Here are a few of the major project payment issues that are affected by a party’s role on the project, and how these issues relate to general contractors.
Is Preliminary Notice Required from GCs?
General contractors don’t always have a requirement to send a preliminary notice (in order to secure their lien rights) on their projects. In fact, GCs are more likely to be on the receiving end of a preliminary notice, since best practice is to send preliminary notice up the chain to all of the upper tier parties including the GC and the owners.
Can a GC File a Lien or Bond Claim?
On public projects, the general contractor is typically responsible for providing the payment bond for the project. (The same payment bond is available for other project participants to file a bond claim against in the event of a payment issue.) Because the GC is the party that is providing the payment bond on a public project, they’re not able to file a bond claim against the same bond. Think about it — you can’t file a claim against the same bond that you provided! So, general contractors are at a little bit of a disadvantage if there’s a payment issue on a public project.
On private projects, general contractors generally have lien rights, though lien filings are not as common from GCs as from other project participants since the GC will typically have a direct relationship to the project owner, and thus, will be in a better position to work out any payment issues before they escalate.
Exchanging Lien Waivers
GCs Have 3 Big Challenges when it Comes to Payments
GCs really have 3 big challenges when it comes to managing project payments:
1) they have to manage getting paid themselves
2) they have to make sure that all of the parties below them on the PAYMENT CHAIN (see illustration) get paid
3) they have to collect, track, and organize lien waivers from every single project participant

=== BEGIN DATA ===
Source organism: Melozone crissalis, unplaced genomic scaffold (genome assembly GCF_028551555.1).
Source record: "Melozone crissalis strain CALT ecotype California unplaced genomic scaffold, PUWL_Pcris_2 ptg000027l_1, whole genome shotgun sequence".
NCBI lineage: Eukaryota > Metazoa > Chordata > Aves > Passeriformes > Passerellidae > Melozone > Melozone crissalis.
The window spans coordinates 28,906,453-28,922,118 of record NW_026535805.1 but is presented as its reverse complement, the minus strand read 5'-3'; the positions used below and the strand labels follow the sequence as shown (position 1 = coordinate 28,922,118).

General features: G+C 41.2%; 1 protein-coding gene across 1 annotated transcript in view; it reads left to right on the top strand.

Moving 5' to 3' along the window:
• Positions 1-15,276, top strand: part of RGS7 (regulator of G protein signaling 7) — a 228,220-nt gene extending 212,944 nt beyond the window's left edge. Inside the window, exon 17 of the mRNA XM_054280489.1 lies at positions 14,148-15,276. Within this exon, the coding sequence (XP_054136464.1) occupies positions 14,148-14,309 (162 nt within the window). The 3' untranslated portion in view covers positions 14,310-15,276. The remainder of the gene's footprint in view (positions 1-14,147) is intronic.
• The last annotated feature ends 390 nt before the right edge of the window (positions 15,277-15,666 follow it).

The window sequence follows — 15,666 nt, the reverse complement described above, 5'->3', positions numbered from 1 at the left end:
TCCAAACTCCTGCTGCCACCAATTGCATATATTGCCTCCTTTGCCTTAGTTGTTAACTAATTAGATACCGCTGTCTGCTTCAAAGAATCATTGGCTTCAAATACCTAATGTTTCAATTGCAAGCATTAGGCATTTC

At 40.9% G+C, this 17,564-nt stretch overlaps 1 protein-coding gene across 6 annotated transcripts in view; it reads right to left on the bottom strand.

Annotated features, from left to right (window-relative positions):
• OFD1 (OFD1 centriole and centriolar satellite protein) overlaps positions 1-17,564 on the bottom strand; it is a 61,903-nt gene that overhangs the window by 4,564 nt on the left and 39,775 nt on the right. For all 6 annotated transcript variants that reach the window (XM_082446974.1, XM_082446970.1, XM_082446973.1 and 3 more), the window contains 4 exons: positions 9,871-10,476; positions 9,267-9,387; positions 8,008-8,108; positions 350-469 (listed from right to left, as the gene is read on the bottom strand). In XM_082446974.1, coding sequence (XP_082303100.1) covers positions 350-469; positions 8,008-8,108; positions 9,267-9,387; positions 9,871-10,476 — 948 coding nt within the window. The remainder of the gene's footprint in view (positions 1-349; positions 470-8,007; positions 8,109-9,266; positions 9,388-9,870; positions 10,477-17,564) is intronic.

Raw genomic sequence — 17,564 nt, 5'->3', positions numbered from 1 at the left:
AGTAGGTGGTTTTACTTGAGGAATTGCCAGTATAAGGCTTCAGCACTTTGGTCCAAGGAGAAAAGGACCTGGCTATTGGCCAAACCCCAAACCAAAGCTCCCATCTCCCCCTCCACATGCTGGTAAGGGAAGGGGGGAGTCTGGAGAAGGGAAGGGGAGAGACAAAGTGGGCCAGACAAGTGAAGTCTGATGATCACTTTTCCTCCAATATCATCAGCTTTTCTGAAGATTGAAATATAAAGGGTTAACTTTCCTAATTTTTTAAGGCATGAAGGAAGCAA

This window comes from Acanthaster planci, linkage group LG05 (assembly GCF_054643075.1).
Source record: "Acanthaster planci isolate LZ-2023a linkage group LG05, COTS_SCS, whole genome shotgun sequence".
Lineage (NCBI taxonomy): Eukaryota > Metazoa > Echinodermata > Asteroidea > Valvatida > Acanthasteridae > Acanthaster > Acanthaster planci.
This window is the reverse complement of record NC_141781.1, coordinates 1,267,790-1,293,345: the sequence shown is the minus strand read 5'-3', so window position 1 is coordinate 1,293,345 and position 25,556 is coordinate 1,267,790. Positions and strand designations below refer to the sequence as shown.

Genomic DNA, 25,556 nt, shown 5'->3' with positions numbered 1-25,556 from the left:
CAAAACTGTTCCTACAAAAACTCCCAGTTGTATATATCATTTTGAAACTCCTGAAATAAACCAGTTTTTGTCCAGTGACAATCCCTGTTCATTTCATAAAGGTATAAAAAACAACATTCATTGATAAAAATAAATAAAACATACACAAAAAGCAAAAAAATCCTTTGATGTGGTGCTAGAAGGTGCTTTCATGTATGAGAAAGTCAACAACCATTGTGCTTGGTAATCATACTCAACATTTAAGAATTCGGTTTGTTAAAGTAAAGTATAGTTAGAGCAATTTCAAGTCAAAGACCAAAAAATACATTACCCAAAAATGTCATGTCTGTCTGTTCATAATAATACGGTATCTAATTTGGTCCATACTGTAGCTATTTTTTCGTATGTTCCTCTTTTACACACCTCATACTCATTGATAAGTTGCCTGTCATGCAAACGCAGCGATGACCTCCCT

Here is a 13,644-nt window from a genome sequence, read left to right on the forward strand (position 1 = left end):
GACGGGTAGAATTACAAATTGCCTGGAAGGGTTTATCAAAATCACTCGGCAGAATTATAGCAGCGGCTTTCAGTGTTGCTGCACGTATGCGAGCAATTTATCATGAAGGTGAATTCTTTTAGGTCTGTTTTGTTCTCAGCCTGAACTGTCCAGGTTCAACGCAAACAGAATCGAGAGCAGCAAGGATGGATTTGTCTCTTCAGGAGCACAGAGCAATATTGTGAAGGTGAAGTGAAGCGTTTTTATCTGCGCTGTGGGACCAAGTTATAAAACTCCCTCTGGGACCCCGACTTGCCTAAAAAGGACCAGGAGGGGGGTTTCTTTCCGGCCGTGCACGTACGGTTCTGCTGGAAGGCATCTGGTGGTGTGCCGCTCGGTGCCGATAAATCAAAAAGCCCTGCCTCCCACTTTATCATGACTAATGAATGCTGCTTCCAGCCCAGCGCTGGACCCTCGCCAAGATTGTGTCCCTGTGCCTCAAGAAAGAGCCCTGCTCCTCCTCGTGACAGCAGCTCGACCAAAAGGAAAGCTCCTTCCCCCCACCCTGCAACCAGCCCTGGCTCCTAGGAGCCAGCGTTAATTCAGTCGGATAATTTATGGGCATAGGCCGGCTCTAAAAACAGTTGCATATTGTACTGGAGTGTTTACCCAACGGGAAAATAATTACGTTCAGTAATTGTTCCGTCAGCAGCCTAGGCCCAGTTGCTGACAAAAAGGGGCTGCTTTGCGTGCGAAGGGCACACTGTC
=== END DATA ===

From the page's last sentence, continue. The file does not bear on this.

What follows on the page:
Numbers 2) and 3) go together, and it is quite a challenge for GCs. Typically, general contractors can only “see” the first tier of subcontractors, or the parties whom they contract with directly, and have little fear of risk. The real risk for GCs is the fear of the unknown coming from the parties they can’t see. These unseen parties include sub-subs, suppliers, and others on the project that the GC does not have visibility nor a direct line of communication with. In short, GCs have to worry about the entire payment chain on the project.
Many GCs don’t realize that any one of these parties can be the source of a payment problem, and a payment problem that spirals out of control may result with a mechanics lien filing. Some GCs we have spoken to don’t realize that sub-tier lien waivers — where you do not have direct proof of payment — are really the most important ones to collect when it comes to preventing a lien filing.
Other GCs have told us that collecting waivers from all of their subs, sub-subs, and suppliers is a long, often manual process that can take 2-3 weeks or more on larger projects. When people say that it takes a long time to get paid in the construction business, the huge amount of time it takes to exchange waivers is one of the reasons why!
Payment Help for GCs
There’s not enough space available here for us to talk about all of the payment challenges general contractors face on their projects. That doesn’t mean that we don’t understand the challenges, however. If you’re a GC and you want to see how your payment process could be faster, easier, and stress-free, click the banner below to get in touch with us. Our construction payment experts are available and anxious to see how they can help you.